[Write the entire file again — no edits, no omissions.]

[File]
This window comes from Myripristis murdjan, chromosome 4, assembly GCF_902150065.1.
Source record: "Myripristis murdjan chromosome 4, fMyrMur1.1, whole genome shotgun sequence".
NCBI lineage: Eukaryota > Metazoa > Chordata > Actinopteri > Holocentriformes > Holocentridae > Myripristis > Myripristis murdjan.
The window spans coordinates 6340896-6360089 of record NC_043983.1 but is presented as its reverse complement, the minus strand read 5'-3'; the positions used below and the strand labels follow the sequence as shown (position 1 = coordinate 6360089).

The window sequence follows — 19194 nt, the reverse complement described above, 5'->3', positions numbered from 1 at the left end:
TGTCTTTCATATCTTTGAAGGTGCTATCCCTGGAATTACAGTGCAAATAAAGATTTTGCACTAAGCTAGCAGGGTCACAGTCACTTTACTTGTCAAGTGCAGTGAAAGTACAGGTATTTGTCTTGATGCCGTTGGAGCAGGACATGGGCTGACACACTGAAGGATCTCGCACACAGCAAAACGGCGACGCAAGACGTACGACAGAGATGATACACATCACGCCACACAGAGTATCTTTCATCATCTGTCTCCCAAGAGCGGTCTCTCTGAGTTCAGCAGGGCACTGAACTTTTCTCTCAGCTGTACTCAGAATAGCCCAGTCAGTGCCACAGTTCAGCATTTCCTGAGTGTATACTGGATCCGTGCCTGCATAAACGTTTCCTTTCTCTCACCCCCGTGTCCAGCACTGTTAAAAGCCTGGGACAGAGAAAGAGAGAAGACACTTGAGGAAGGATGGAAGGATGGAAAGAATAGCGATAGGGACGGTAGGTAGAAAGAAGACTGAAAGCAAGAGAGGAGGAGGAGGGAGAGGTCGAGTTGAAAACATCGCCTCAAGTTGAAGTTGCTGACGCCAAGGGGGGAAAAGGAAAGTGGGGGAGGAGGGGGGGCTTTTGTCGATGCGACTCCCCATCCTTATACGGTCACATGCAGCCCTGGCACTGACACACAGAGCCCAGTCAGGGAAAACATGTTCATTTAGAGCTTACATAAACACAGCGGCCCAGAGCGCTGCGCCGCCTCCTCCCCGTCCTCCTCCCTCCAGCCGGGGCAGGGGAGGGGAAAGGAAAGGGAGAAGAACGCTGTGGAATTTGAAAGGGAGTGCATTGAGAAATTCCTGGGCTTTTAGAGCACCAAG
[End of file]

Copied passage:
This window comes from Myripristis murdjan, chromosome 4, assembly GCF_902150065.1.
Source record: "Myripristis murdjan chromosome 4, fMyrMur1.1, whole genome shotgun sequence".
NCBI lineage: Eukaryota > Metazoa > Chordata > Actinopteri > Holocentriformes > Holocentridae > Myripristis > Myripristis murdjan.
The window spans coordinates 6340896-6360089 of record NC_043983.1 but is presented as its reverse complement, the minus strand read 5'-3'; the positions used below and the strand labels follow the sequence as shown (position 1 = coordinate 6360089).

The window sequence follows — 19194 nt, the reverse complement described above, 5'->3', positions numbered from 1 at the left end:
TGTCTTTCATATCTTTGAAGGTGCTATCCCTGGAATTACAGTGCAAATAAAGATTTTGCACTAAGCTAGCAGGGTCACAGTCACTTTACTTGTCAAGTGCAGTGAAAGTACAGGTATTTGTCTTGATGCCGTTGGAGCAGGACATGGGCTGACACACTGAAGGATCTCGCACACAGCAAAACGGCGACGCAAGACGTACGACAGAGATGATACACATCACGCCACACAGAGTATCTTTCATCATCTGTCTCCCAAGAGCGGTCTCTCTGAGTTCAGCAGGGCACTGAACTTTTCTCTCAGCTGTACTCAGAATAGCCCAGTCAGTGCCACAGTTCAGCATTTCCTGAGTGTATACTGGATCCGTGCCTGCATAAACGTTTCCTTTCTCTCACCCCCGTGTCCAGCACTGTTAAAAGCCTGGGACAGAGAAAGAGAGAAGACACTTGAGGAAGGATGGAAGGATGGAAAGAATAGCGATAGGGACGGTAGGTAGAAAGAAGACTGAAAGCAAGAGAGGAGGAGGAGGGAGAGGTCGAGTTGAAAACATCGCCTCAAGTTGAAGTTGCTGACGCCAAGGGGGGAAAAGGAAAGTGGGGGAGGAGGGGGGGCTTTTGTCGATGCGACTCCCCATCCTTATACGGTCACATGCAGCCCTGGCACTGACACACAGAGCCCAGTCAGGGAAAACATGTTCATTTAGAGCTTACATAAACACAGCGGCCCAGAGCGCTGCGCCGCCTCCTCCCCGTCCTCCTCCCTCCAGCCGGGGCAGGGGAGGGGAAAGGAAAGGGAGAAGAACGCTGTGGAATTTGAAAGGGAGTGCATTGAGAAATTCCTGGGCTTTTAGAGCACCAAG